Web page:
Wilderness will guide us.


Our relationship with wilderness is ever changing. We humans have not always traveled to wild places for the sake of renewal. But as long as there have been civilized places there have been those of us who have sought to leave them now and then for profound encounters in the wilderness.

“I believe that at least in the present phase of our civilization we have a profound, a fundamental need for areas of wilderness.” Howard Zahniser wrote this over sixty years ago as part of his advocacy for what would become the Wilderness Act of 1964. He articulated a multifaceted need for areas of wilderness, a need that meets at the intersections of recreation, education, ecological study, and spirituality. It remains true for us today. Wilderness is “essential to a true understanding of ourselves, our culture, our own natures, and our place in all nature.”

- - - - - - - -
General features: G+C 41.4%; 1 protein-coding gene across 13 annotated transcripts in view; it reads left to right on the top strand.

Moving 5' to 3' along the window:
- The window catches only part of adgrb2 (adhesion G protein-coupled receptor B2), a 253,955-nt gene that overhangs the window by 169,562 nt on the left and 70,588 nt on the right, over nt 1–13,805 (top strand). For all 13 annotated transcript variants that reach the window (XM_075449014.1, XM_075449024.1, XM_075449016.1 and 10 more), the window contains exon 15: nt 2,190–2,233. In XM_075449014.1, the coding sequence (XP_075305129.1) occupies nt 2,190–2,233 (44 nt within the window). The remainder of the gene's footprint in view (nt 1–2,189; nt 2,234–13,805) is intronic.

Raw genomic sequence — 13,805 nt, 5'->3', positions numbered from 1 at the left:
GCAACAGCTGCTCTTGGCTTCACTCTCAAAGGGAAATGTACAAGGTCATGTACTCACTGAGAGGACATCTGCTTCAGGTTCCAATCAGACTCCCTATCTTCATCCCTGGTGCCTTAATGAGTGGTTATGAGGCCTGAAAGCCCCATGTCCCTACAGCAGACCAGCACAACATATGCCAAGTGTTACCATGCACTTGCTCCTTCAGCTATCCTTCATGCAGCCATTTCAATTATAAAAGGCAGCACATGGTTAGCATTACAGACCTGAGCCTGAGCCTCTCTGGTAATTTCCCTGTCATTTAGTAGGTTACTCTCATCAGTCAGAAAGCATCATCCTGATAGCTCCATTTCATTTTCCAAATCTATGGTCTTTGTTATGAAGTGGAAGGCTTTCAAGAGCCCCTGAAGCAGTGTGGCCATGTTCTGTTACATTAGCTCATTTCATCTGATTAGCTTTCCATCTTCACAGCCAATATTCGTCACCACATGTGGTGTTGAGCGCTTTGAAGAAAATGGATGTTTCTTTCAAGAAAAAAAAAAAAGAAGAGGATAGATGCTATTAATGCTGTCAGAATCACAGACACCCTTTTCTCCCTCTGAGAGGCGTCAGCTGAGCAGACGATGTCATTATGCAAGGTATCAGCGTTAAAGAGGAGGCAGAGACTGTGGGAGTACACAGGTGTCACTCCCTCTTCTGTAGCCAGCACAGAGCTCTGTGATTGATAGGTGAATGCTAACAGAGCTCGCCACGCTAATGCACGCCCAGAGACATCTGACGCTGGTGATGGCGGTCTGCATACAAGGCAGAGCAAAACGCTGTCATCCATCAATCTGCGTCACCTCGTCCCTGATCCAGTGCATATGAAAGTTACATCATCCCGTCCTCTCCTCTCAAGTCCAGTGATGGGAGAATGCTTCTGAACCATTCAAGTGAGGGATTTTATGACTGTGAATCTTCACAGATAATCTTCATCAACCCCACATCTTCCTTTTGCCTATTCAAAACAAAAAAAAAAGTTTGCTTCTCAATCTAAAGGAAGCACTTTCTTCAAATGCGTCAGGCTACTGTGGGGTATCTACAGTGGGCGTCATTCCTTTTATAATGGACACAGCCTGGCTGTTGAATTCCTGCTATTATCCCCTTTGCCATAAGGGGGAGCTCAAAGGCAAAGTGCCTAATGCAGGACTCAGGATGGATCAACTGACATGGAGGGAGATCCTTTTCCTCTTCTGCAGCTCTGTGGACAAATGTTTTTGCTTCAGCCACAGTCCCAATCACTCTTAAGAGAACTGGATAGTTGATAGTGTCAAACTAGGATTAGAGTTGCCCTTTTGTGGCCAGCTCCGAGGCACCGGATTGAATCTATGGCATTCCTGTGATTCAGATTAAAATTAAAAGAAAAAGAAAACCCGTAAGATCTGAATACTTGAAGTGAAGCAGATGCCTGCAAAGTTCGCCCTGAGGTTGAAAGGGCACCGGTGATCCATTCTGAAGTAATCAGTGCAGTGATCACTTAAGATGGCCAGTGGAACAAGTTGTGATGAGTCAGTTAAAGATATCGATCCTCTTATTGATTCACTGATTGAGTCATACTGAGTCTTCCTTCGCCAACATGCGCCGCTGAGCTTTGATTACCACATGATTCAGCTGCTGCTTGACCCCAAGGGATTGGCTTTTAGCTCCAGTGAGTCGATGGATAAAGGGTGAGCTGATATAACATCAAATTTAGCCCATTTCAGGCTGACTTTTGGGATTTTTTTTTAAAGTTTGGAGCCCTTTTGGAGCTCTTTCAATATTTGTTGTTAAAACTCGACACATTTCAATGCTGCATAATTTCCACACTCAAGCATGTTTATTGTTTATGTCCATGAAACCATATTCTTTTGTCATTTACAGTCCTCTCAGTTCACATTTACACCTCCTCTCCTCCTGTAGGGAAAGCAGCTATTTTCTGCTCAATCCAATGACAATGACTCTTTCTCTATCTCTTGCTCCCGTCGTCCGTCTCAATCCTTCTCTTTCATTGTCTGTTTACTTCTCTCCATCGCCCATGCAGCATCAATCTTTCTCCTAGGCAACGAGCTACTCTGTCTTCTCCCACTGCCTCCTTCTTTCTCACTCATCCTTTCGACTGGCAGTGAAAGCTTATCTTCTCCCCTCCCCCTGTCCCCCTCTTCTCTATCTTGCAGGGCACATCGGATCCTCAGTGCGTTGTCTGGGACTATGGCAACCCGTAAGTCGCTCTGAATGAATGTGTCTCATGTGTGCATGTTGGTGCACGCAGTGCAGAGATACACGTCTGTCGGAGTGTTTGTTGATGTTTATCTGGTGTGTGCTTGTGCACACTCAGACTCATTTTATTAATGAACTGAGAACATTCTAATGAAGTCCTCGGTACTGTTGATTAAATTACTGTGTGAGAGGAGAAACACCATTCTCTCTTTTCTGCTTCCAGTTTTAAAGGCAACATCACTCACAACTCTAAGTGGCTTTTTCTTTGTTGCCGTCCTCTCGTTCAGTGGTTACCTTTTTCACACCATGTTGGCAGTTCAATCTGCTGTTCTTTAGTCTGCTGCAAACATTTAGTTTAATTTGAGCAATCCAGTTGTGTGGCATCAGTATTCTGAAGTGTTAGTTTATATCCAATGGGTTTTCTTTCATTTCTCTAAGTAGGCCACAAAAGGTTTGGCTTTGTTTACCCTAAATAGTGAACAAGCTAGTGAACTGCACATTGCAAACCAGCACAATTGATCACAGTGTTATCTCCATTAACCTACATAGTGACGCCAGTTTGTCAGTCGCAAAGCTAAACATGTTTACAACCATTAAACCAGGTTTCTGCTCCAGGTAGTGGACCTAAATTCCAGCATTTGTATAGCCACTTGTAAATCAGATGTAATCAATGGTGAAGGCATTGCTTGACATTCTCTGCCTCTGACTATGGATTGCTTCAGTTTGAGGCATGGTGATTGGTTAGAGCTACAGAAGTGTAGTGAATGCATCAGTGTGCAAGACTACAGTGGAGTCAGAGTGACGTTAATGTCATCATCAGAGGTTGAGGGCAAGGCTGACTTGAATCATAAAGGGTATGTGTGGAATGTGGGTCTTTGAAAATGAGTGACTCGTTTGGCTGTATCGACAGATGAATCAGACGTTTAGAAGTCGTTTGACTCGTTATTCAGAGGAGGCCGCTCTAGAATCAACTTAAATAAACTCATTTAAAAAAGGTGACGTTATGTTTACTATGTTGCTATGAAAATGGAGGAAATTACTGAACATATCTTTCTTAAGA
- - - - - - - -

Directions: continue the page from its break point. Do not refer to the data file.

Along with this need for areas of wilderness we need insight into the wisdom of wilderness. We need space for the wilderness to impact our spirits. We need to make room for the wilderness to serve as a source of inspiration and sustenance. Direct encounter with wilderness can teach us courage and humanity. The wilderness can guide us to navigate life with compassion, so that our renewal in the wilderness will bolster our work of renewing the world.